In the July 20th, 2015 issue of New Yorker Magazine an article was published outlining a catastrophic earthquake from the Cascadia Subduction Zone, located off the coast of BC, WA, OR, and NorCal that caused an outpouring of concern and fear. Knowing what to prepare for, and how, is paramount. In an article published by The News Tribune in the Puget Sound area, geologist Bill Steele is asked a number of questions, the most interesting for me was, “What do you think is the biggest threat to people who live in Pierce County from a Cascadia fault earthquake?” Part of Mr. Steele’s answer should set the tone for what we need to prepare for:
“Neighborhoods are going to be on their own for a good week or two. That’s one of the other real challenges to remember. People’s homes are likely to ride through these earthquakes, even the magnitude 9. There may be some damage to a chimney or something. But the pharmacy is not going to be there for you and the grocery store is not going to be there for you. You’re not going to be able to drive around. And communication will be difficult.”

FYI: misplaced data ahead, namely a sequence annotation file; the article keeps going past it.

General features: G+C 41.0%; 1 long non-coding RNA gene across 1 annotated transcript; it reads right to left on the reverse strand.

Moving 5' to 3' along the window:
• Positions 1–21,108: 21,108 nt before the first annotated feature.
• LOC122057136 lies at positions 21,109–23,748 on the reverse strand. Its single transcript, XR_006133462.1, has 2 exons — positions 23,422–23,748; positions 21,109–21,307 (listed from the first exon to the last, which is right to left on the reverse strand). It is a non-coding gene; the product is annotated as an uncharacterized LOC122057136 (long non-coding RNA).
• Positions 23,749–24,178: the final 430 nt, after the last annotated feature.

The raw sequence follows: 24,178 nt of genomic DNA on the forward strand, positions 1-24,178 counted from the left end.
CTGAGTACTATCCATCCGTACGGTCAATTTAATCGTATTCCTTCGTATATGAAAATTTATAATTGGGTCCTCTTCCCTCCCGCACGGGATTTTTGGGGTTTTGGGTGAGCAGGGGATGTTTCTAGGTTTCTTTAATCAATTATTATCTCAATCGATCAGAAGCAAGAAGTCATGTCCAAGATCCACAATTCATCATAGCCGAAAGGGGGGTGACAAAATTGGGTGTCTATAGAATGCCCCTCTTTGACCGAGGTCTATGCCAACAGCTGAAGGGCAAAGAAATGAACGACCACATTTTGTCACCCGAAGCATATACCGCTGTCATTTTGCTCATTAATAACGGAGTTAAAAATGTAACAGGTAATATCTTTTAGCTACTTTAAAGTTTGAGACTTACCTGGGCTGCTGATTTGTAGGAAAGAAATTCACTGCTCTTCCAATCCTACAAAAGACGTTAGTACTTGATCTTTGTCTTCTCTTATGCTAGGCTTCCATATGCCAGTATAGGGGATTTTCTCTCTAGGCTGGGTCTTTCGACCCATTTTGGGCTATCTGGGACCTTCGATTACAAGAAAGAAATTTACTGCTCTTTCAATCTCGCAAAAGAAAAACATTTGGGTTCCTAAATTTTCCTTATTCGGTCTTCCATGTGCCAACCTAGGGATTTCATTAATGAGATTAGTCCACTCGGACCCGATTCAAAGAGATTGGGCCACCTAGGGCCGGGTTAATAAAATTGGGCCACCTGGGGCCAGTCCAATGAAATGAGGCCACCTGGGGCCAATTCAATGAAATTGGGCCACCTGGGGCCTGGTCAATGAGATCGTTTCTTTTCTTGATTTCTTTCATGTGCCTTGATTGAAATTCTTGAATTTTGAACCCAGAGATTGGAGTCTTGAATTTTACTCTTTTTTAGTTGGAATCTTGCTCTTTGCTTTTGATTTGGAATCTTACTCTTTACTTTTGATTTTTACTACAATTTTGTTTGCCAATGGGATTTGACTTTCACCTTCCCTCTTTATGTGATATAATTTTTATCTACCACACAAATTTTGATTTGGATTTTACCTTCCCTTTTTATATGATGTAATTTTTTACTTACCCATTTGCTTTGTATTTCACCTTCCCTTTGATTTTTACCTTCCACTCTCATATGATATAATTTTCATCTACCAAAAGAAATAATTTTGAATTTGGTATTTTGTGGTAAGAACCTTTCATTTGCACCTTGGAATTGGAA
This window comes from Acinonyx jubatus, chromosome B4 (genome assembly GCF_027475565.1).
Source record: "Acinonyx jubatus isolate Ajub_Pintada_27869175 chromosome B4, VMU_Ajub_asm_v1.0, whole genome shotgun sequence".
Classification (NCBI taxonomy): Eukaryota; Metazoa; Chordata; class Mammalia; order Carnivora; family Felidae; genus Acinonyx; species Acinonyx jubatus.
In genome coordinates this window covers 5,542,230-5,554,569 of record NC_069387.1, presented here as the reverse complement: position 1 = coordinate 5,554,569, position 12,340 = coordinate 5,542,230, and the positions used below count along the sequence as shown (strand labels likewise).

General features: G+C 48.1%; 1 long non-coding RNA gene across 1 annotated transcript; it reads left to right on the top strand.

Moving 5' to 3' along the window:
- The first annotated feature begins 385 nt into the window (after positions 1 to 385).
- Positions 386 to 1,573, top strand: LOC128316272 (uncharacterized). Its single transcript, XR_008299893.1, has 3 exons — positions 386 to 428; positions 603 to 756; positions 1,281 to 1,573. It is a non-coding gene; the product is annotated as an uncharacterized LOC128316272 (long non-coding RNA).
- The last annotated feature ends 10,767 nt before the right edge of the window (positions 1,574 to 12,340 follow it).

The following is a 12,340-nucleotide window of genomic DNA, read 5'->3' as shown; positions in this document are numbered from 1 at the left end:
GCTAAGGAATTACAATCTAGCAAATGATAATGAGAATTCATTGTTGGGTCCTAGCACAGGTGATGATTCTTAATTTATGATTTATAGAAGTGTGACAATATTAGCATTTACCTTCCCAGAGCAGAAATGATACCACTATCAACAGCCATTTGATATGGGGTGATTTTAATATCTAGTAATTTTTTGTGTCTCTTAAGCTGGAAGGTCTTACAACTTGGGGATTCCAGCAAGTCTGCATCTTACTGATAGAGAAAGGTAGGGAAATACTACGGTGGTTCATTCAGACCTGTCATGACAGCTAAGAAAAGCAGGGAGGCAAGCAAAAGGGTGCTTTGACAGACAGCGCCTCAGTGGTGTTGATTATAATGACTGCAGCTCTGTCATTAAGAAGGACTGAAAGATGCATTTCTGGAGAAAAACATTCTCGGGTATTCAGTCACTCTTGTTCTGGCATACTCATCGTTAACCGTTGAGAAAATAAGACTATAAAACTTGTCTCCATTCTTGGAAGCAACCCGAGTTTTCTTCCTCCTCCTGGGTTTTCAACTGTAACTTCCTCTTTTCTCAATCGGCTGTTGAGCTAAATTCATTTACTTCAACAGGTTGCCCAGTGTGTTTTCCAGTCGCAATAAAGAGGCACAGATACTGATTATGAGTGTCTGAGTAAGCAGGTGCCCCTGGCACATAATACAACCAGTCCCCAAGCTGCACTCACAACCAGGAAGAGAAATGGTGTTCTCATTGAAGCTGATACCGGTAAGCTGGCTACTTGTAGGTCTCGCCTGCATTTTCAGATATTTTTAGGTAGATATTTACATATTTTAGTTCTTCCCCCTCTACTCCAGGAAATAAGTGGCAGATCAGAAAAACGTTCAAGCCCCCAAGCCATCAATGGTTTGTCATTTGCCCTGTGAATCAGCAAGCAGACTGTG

Another question, the answer to which is key:
Q: What else should people consider when living in a beautiful area known for massive earthquakes?
A: Just that we need to be a little bit responsible. Again, if you lived out in the Alaska wilderness somewhere in a gorgeous place, you would know that you have to be able to have enough fuel to keep warm in the winter. You don’t go out without your rifle just in case the grizzly bears want to eat you or whatever. There are certain precautions you take.
There are some even simpler precautions that we need to make, and that’s put away food and water and medicine to take care of our family and pets for a week or two. That’s not a difficult thing to do. It’s not a real expensive thing to do, but it does take a little bit of forethought, a little bit of action, and setting aside a little bit of room to stack some water up.
I just encourage people not to so much worry about big earthquakes in the future, because they are going to happen when they happen, but to do one thing, do one or two things today or this week to make your family better prepared to ride out a week or two without services.
The entire article can be read here.
There is one word that Bill Steele uses that I think encompasses the entire reason why we should prepare: Responsibility.
Being prepared is the responsible thing to do. In an age and place where instant gratification is what most of us base our life on, taking the time and being responsible enough to be prepared, not just for ourselves, but for our families, friends, neighbors, and co-workers might be asking a lot. But I’d rather put a little effort into it now, than to live with the regret of wishing I had.